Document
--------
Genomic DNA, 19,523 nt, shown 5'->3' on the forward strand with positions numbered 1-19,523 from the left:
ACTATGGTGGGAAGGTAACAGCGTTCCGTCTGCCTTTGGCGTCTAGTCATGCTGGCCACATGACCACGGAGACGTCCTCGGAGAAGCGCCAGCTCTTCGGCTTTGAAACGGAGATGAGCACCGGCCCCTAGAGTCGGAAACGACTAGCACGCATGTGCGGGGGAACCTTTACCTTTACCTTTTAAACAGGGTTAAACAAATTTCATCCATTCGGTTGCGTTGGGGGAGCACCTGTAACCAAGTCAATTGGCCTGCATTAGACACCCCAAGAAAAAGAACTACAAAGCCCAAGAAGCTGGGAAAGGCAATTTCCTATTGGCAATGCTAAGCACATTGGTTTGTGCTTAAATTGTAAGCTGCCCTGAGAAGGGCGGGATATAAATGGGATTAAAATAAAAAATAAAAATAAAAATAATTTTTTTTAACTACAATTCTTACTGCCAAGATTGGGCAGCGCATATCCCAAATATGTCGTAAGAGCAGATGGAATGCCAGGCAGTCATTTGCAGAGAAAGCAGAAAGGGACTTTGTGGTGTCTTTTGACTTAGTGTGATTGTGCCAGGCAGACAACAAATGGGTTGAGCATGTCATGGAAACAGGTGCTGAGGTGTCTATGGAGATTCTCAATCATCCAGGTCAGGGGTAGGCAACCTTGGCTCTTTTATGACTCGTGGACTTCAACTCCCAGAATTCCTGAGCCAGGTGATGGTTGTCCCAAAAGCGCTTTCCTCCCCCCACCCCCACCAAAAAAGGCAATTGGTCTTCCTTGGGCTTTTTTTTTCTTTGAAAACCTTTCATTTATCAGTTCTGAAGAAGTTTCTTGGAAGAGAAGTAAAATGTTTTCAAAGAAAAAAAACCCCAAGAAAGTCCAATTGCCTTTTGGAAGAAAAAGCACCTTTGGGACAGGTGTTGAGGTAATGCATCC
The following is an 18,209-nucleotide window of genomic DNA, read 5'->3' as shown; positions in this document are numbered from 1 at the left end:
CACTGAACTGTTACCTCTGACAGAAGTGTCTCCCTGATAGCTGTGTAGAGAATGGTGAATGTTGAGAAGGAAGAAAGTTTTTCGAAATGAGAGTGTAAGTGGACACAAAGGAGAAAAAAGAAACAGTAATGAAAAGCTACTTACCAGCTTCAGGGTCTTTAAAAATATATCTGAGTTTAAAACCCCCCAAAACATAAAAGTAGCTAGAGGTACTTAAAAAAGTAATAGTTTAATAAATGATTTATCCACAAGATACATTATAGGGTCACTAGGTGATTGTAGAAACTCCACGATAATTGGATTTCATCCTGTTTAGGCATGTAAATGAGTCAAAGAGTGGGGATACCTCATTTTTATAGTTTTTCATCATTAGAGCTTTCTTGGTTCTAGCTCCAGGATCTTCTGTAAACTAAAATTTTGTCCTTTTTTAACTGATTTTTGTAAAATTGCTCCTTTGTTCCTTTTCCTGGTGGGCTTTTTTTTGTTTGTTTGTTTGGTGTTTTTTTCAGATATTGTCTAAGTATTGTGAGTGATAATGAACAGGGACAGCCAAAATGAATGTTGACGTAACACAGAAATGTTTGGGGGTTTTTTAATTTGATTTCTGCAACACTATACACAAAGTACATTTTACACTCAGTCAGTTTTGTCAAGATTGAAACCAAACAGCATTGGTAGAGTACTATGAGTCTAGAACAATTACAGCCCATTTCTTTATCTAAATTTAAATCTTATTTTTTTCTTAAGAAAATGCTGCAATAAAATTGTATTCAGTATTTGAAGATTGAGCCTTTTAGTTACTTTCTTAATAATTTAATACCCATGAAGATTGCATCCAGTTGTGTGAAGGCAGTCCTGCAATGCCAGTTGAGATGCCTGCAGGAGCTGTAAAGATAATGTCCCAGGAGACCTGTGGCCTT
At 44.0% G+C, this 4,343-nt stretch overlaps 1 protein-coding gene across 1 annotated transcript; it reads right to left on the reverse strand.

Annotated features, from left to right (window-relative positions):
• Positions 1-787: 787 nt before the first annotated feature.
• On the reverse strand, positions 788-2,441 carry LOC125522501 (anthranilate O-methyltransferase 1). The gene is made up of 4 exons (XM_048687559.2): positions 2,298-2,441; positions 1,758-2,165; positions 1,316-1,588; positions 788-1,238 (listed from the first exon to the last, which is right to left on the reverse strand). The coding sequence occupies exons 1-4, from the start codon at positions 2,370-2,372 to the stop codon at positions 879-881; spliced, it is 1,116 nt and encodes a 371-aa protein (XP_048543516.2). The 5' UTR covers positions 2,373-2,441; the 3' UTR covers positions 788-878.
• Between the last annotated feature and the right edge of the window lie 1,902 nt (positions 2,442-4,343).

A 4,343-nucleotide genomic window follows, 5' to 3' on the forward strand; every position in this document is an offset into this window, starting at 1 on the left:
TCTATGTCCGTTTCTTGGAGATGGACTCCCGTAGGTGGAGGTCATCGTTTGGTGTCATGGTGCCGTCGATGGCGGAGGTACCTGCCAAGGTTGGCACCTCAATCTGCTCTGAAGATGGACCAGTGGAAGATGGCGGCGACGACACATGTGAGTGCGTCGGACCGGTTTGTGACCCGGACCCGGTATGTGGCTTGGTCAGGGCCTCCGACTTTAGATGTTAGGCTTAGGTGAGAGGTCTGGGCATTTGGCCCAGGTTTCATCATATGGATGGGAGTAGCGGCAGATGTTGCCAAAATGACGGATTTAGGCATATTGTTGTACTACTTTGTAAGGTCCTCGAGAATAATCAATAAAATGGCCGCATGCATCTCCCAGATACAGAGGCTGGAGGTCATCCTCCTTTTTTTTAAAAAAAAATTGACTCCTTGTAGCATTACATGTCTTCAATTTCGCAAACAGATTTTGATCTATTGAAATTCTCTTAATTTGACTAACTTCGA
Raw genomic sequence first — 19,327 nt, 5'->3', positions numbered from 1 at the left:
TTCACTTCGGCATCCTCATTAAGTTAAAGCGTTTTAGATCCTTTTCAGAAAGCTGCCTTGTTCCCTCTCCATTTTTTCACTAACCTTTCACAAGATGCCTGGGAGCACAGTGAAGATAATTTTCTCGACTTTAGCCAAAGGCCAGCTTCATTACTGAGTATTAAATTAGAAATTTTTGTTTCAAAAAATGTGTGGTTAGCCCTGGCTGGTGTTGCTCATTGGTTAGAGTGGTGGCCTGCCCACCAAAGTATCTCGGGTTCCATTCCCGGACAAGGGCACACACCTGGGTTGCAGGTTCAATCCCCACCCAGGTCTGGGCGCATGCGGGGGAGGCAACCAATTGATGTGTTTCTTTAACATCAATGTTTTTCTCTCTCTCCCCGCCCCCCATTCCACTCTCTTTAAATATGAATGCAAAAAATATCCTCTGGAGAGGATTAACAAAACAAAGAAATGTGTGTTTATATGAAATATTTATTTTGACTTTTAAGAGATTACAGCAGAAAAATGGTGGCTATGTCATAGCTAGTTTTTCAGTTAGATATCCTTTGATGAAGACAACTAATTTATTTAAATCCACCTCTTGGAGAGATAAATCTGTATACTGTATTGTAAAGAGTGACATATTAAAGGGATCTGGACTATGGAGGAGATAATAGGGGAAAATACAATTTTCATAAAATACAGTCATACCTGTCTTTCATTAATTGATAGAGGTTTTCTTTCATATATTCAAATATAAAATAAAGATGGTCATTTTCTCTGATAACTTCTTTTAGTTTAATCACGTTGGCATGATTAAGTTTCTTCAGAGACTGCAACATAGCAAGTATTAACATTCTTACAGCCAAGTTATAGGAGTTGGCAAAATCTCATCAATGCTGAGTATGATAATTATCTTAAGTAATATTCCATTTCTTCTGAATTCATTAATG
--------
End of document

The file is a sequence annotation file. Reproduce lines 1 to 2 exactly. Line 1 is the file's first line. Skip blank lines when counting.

Genomic DNA, 19,523 nt, shown 5'->3' on the forward strand with positions numbered 1-19,523 from the left:
ACTATGGTGGGAAGGTAACAGCGTTCCGTCTGCCTTTGGCGTCTAGTCATGCTGGCCACATGACCACGGAGACGTCCTCGGAGAAGCGCCAGCTCTTCGGCTTTGAAACGGAGATGAGCACCGGCCCCTAGAGTCGGAAACGACTAGCACGCATGTGCGGGGGAACCTTTACCTTTACCTTTTAAACAGGGTTAAACAAATTTCATCCATTCGGTTGCGTTGGGGGAGCACCTGTAACCAAGTCAATTGGCCTGCATTAGACACCCCAAGAAAAAGAACTACAAAGCCCAAGAAGCTGGGAAAGGCAATTTCCTATTGGCAATGCTAAGCACATTGGTTTGTGCTTAAATTGTAAGCTGCCCTGAGAAGGGCGGGATATAAATGGGATTAAAATAAAAAATAAAAATAAAAATAATTTTTTTTAACTACAATTCTTACTGCCAAGATTGGGCAGCGCATATCCCAAATATGTCGTAAGAGCAGATGGAATGCCAGGCAGTCATTTGCAGAGAAAGCAGAAAGGGACTTTGTGGTGTCTTTTGACTTAGTGTGATTGTGCCAGGCAGACAACAAATGGGTTGAGCATGTCATGGAAACAGGTGCTGAGGTGTCTATGGAGATTCTCAATCATCCAGGTCAGGGGTAGGCAACCTTGGCTCTTTTATGACTCGTGGACTTCAACTCCCAGAATTCCTGAGCCAGGTGATGGTTGTCCCAAAAGCGCTTTCCTCCCCCCACCCCCACCAAAAAAGGCAATTGGTCTTCCTTGGGCTTTTTTTTTCTTTGAAAACCTTTCATTTATCAGTTCTGAAGAAGTTTCTTGGAAGAGAAGTAAAATGTTTTCAAAGAAAAAAAACCCCAAGAAAGTCCAATTGCCTTTTGGAAGAAAAAGCACCTTTGGGACAGGTGTTGAGGTAATGCATCC